How Scuba Diving Regulators Work
The scuba diving regulator is the most vital equipment in your underwater life support system. It has two functions: to reduce high pressure gas—which can be air or a derivative of air— to a lower pressure gas that is breathable underwater; and to provide you sufficient air flow you need at any depth underneath the sea. It is sometimes referred to as the demand valve but the demand valve is actually just a part of a scuba diving regulator.
Parts of the Scuba Diving Regulator
A diving regulator is composed of valves that control the amount and reduces the pressure of the gas coming out of the cylinder. The demand valve is the valve that carries gas to the mouth.
The regulator also has an A-clamp or DIN fitting, which is connected to the cylinder or gas tank; and a high pressure hose connected to a pressure gauge, which is used to check the pressure and the amount of gas remaining in the cylinder.
First Stage Regulator
Gas in the cylinder is fully compressed. Its pressure is about 200 times higher than the normal air pressure at sea level. This must be regulated so that you can use it underwater. In order for the regulator to do this and supply enough air flow, it must have two stages.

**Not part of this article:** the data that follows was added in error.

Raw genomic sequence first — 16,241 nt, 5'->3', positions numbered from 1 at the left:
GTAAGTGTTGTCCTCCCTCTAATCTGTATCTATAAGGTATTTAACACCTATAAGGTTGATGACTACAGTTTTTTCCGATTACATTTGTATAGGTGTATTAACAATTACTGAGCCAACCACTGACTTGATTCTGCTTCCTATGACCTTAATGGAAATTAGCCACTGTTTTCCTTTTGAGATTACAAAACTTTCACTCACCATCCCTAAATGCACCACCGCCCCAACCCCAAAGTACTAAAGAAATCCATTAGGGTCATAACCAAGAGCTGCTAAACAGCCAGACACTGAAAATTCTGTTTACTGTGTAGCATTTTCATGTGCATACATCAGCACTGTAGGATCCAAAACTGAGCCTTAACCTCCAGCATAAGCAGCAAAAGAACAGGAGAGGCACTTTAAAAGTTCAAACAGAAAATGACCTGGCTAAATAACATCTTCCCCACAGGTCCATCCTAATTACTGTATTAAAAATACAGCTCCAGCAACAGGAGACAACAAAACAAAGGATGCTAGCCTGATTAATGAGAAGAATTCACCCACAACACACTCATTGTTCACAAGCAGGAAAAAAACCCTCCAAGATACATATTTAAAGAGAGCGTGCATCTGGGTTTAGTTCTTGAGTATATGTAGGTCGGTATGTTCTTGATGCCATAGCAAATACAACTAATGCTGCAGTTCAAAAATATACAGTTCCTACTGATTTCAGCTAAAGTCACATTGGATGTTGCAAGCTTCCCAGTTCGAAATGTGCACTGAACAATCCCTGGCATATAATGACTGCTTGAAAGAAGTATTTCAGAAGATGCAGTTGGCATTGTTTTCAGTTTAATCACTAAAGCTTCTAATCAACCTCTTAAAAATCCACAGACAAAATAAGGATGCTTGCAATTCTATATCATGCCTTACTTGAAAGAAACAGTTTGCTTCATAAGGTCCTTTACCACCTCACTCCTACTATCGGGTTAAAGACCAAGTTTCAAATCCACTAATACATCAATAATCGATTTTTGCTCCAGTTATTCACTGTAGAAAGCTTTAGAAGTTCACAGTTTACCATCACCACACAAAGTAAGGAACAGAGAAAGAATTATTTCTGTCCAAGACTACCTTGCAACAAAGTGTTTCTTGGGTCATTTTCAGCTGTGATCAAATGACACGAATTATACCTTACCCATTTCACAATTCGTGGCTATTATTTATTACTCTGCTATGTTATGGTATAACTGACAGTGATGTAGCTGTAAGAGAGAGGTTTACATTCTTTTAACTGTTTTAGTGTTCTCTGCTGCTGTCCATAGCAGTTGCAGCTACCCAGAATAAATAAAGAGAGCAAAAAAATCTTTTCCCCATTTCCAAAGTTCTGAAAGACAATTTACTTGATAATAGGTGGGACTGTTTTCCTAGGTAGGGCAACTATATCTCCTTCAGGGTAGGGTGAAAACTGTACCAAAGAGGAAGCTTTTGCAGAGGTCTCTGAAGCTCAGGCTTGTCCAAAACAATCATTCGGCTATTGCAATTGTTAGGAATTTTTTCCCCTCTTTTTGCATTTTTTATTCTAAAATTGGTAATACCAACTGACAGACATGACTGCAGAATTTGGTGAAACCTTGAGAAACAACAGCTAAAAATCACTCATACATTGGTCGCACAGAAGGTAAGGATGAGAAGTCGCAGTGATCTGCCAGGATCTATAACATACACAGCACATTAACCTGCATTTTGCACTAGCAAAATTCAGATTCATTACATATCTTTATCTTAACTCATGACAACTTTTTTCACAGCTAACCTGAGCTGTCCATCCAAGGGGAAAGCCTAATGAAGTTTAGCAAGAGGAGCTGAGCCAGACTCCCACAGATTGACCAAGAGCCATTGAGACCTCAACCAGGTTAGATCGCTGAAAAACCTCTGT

The first stage of the regulator, which can either be piston-type or diaphragm-type, is attached to the high-pressure gas cylinder. It allows the release of gas from the cylinder at an even rate. The gas taken out of the cylinder is always between 8-10 BAR higher than the ambient pressure regardless of the falling pressure inside the cylinder (pressure continues to go down as the gas is consumed), the depth, and the air flow rate. A mechanism of spring, the piston or the diaphragm and the control valve works to regulate this pressure.
Second Stage Regulator
A flexible tube connects the first stage of the regulator to the second or last stage, which detects and delivers your gas or air needs. Unlike the first stage regulator, the last stage of the regulator is always diaphragm-based.
The demand valve is part of the second stage of your scuba diving regulator and is also designed to detect if you have already started breathing in low pressure air. It is activated by a lever attached to the diaphragm. As you inhale, the pressure in the outer chamber falls and this prompts the diaphragm to move the lever to open the valve and allow more air to pass through it. As you exhale, the valve automatically closes.